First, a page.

The earth shall soon dissolve like snow,
The sun forbear to shine;
But God, who called me here below,
Will be forever mine.
By: John Newton, 1725-1807
Listen then read. This version is Chris Tomlin as found on Music inspired by the Motion Picture Amazing Grace.
I think I first heard this stanza as the closing reflection of this version by Chris Tomlin featuring the new refrain he wrote for the movie. There is this incredible, grand sweeping idea that all we know in this existence as constants, the earth in its apparent solidity, the sun in its faithful radiance, will change; but this one thing will not, my relationship to God. It is difficult to wrap my mind around this, so expansive are the implications of this truth.
Reading these words initially had the impact of making me feel very small, until the sweeping realization of the last portion sinks in. I go from feeling very insignificant, to very significant. I think this is especially true since I am writing on a day when I just experienced a solar eclipse. God, who made all the wonders of earth, moon, stars and sun, called me. He called me to be His, first made by Him then remade by Him, and I simply responded with praise.
This calling is not just reserved for those who are in vocational ministry, by no means. When God calls us from darkness to light [I Peter 2:9], He does so on purpose and with purpose. Our lives can seem small and ineffective at times, but they are not. God has called us “here below” and there is a purpose in that calling beyond just being His. It beckons us forward on a great journey with our Lord, though some are afraid to go. There is something He wants us to do and it flows out of our calling.
I think William Wilberforce knew this. A British Parliamentarian, it was not long after he surrendered to the call of Christ that he became a strong voice for the abolition movement in England. The movie Amazing Grace chronicles his struggle against the slave trade, one that dominated about 20 years of his life, and ended with the passing of The Slave Trade Act in 1807.
He knew that it was imperative that he act, not simply to have faith. Do you know what God has called you to do? God has called you to be His, but what flows out of that being for you? Maybe you already know the answer to that question. Great! But are you at it? If so, awesome! If not, why not? If you can not say with confidence what God has called you to do, take a few minutes right now and ask the Holy Spirit to reveal to you if there is anything that He is calling you to do. But a quick word before you do…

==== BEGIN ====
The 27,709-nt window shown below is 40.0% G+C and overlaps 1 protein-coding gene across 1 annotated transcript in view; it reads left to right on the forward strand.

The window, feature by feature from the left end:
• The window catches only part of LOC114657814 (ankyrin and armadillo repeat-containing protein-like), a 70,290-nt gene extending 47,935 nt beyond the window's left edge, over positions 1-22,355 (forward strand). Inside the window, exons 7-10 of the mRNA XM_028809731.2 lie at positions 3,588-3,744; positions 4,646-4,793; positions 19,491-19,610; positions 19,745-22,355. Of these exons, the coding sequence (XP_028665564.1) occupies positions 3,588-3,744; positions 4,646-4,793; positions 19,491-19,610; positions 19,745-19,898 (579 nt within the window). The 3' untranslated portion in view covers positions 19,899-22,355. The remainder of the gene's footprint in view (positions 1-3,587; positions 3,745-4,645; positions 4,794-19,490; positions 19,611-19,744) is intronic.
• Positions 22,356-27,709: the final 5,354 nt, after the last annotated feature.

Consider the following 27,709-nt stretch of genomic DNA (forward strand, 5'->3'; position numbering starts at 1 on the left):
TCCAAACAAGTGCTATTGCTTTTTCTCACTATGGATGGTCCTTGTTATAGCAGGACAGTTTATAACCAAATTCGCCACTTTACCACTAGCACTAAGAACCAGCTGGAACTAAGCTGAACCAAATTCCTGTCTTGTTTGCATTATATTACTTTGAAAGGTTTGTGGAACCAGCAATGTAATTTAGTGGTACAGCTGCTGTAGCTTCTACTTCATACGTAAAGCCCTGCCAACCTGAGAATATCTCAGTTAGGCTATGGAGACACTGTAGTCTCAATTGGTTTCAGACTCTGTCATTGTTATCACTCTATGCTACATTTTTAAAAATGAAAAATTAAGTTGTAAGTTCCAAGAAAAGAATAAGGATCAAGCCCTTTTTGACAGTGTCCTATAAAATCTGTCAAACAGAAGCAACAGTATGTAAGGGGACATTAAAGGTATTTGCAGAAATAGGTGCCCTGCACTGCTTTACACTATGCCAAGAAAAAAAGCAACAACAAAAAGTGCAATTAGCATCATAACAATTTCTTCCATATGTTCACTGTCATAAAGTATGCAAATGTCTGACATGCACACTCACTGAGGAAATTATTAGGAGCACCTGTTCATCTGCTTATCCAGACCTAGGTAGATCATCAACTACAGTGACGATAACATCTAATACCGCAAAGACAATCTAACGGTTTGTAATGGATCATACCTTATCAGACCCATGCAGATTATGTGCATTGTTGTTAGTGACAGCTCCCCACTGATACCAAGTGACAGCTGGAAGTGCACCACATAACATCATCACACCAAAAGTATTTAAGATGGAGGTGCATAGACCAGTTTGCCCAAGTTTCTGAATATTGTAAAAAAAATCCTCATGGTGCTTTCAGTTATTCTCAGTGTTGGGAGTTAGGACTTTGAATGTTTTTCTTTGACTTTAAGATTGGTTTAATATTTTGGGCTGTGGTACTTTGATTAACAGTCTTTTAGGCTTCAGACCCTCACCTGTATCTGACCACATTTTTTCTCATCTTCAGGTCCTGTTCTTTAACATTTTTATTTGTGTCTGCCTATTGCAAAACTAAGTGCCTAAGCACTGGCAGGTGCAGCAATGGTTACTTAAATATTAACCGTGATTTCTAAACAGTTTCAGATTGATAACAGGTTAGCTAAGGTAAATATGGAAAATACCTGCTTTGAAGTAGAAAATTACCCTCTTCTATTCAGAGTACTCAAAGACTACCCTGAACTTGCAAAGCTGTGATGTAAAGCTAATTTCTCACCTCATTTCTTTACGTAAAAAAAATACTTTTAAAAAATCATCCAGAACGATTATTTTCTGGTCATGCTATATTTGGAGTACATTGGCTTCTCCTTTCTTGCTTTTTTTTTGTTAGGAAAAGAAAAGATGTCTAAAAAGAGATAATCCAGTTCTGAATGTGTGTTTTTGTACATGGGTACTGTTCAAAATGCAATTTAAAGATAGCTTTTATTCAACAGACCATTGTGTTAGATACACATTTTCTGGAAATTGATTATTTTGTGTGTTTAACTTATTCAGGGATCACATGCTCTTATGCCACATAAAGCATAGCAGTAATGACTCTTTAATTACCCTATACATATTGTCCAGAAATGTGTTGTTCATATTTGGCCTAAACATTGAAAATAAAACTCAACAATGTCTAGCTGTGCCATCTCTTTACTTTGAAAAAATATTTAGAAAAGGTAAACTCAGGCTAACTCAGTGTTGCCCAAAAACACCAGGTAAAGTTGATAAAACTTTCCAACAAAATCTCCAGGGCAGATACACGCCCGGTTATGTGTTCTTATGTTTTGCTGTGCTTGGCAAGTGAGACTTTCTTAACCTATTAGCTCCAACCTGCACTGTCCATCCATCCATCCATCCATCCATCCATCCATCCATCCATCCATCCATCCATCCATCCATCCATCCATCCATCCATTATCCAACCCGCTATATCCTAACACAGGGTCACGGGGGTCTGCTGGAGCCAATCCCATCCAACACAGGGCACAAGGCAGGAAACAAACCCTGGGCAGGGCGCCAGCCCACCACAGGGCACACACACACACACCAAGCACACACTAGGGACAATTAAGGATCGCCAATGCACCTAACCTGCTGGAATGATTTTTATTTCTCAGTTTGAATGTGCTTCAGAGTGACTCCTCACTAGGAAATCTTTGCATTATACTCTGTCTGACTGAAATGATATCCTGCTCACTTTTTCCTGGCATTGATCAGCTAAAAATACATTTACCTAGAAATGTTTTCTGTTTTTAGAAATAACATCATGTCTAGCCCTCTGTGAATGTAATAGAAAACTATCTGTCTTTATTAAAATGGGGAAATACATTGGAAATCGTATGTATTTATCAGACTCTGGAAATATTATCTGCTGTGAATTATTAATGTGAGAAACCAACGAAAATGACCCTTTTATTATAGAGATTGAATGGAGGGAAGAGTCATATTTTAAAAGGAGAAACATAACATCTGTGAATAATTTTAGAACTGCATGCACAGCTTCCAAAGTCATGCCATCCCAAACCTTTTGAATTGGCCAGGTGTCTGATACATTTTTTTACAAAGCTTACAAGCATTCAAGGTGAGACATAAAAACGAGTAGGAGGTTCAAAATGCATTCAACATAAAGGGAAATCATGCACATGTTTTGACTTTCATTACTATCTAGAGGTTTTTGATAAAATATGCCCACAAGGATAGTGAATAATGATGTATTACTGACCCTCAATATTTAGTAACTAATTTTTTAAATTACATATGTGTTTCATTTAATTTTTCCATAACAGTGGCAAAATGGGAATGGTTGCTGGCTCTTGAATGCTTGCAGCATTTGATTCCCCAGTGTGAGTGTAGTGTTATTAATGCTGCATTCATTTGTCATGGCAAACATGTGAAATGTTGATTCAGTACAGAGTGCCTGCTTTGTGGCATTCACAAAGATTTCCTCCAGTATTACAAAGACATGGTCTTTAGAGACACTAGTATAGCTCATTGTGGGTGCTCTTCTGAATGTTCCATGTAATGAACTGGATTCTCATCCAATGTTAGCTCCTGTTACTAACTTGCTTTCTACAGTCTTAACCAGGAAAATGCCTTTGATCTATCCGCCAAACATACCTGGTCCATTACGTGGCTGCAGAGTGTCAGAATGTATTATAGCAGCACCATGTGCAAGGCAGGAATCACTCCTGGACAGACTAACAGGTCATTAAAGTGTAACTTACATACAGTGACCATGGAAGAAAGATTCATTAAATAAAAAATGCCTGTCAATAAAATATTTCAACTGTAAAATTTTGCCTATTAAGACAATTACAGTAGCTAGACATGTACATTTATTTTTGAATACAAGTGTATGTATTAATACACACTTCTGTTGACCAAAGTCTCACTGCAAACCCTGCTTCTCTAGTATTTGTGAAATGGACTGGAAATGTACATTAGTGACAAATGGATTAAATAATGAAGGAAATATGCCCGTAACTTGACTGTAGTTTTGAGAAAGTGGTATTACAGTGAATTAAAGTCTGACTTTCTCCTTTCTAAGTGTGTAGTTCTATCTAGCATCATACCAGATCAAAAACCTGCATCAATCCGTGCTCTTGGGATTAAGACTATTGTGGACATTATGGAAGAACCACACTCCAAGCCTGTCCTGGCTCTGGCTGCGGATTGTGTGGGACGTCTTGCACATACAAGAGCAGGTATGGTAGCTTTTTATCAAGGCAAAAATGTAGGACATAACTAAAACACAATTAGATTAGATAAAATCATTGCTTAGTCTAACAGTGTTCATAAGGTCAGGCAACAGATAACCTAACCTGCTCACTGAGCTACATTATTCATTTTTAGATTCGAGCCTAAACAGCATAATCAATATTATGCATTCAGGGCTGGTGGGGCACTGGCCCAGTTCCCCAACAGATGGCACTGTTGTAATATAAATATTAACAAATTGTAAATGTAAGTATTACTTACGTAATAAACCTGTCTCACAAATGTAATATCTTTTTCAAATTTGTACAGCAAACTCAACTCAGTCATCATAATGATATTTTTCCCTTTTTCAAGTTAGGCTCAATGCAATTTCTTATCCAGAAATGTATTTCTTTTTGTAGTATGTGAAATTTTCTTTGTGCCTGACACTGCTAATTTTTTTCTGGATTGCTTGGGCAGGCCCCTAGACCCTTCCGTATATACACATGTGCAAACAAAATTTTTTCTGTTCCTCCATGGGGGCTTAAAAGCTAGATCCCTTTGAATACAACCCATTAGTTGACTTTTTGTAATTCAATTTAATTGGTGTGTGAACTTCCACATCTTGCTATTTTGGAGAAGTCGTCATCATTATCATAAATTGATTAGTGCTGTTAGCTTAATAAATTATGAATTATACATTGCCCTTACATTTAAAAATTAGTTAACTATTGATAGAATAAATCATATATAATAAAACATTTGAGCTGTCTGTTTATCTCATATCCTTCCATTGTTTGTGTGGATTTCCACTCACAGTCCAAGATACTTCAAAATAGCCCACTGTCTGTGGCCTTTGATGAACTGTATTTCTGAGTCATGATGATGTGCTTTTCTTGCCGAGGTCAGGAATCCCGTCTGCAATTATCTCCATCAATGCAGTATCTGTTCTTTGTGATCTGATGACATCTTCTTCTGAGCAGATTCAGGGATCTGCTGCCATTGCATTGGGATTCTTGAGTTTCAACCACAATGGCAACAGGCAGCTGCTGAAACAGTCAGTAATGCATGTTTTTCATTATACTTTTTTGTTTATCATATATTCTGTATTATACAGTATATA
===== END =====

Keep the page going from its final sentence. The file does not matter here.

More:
Before you are tempted to spiritualize this question beyond all hope of recognition, let’s keep it real. The Latin word meaning to call is vocare, from which we derive the word vocation. God has called you to do something, and a big part of that may very well be your vocation and/or the things your vocation positions you to do. Do not dismiss the possibility that you may be doing part of, if not even more of what God has called you to do. Ok, now take a couple minutes. Seriously, just ask Him. You may be surprised by what you hear.
Once you have determined that and surrendered to it, two very different but deliberate actions, I want to encourage you to press into it with all you are. Do not relent when things get difficult. Press on until one of three things happen.
- You accomplish it.
- Jesus calls you to Heaven.
- The earth dissolves like snow [which I am pretty sure will not happen before 2.]
Jesus, thank You for the confidence that even if the earth dissolves and the sun darkens You will care for me. I can rest in and move around in that confidence to do what You have called me to do. May You find me faithfully working until it is fully accomplished, or You call me home. In Jesus name. Amen.
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